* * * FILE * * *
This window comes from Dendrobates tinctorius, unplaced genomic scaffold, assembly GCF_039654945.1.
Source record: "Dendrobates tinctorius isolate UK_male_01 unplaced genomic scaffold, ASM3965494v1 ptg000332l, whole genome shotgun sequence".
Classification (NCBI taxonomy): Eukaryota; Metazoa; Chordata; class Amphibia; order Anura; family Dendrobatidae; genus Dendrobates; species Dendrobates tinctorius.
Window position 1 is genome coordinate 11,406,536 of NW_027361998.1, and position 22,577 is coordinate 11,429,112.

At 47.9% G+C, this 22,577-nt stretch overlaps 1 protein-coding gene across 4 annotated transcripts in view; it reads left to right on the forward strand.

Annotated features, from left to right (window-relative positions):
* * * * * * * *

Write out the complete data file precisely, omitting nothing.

This window comes from Dendrobates tinctorius, unplaced genomic scaffold, assembly GCF_039654945.1.
Source record: "Dendrobates tinctorius isolate UK_male_01 unplaced genomic scaffold, ASM3965494v1 ptg000332l, whole genome shotgun sequence".
Classification (NCBI taxonomy): Eukaryota; Metazoa; Chordata; class Amphibia; order Anura; family Dendrobatidae; genus Dendrobates; species Dendrobates tinctorius.
Window position 1 is genome coordinate 11,406,536 of NW_027361998.1, and position 22,577 is coordinate 11,429,112.

At 47.9% G+C, this 22,577-nt stretch overlaps 1 protein-coding gene across 4 annotated transcripts in view; it reads left to right on the forward strand.

Annotated features, from left to right (window-relative positions):